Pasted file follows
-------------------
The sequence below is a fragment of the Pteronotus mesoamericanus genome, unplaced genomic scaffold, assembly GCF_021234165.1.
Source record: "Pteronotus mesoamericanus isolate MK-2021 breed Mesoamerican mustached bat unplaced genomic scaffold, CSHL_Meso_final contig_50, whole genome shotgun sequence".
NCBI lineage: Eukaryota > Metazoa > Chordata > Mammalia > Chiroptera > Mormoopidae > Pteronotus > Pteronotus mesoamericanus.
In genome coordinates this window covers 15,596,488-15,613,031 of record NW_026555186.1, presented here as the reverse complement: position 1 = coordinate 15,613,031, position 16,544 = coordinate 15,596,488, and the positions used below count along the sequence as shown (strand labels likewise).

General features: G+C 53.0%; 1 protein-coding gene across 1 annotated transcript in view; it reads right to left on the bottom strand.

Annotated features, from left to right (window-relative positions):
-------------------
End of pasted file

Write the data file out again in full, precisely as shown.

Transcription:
The sequence below is a fragment of the Pteronotus mesoamericanus genome, unplaced genomic scaffold, assembly GCF_021234165.1.
Source record: "Pteronotus mesoamericanus isolate MK-2021 breed Mesoamerican mustached bat unplaced genomic scaffold, CSHL_Meso_final contig_50, whole genome shotgun sequence".
NCBI lineage: Eukaryota > Metazoa > Chordata > Mammalia > Chiroptera > Mormoopidae > Pteronotus > Pteronotus mesoamericanus.
In genome coordinates this window covers 15,596,488-15,613,031 of record NW_026555186.1, presented here as the reverse complement: position 1 = coordinate 15,613,031, position 16,544 = coordinate 15,596,488, and the positions used below count along the sequence as shown (strand labels likewise).

General features: G+C 53.0%; 1 protein-coding gene across 1 annotated transcript in view; it reads right to left on the bottom strand.

Annotated features, from left to right (window-relative positions):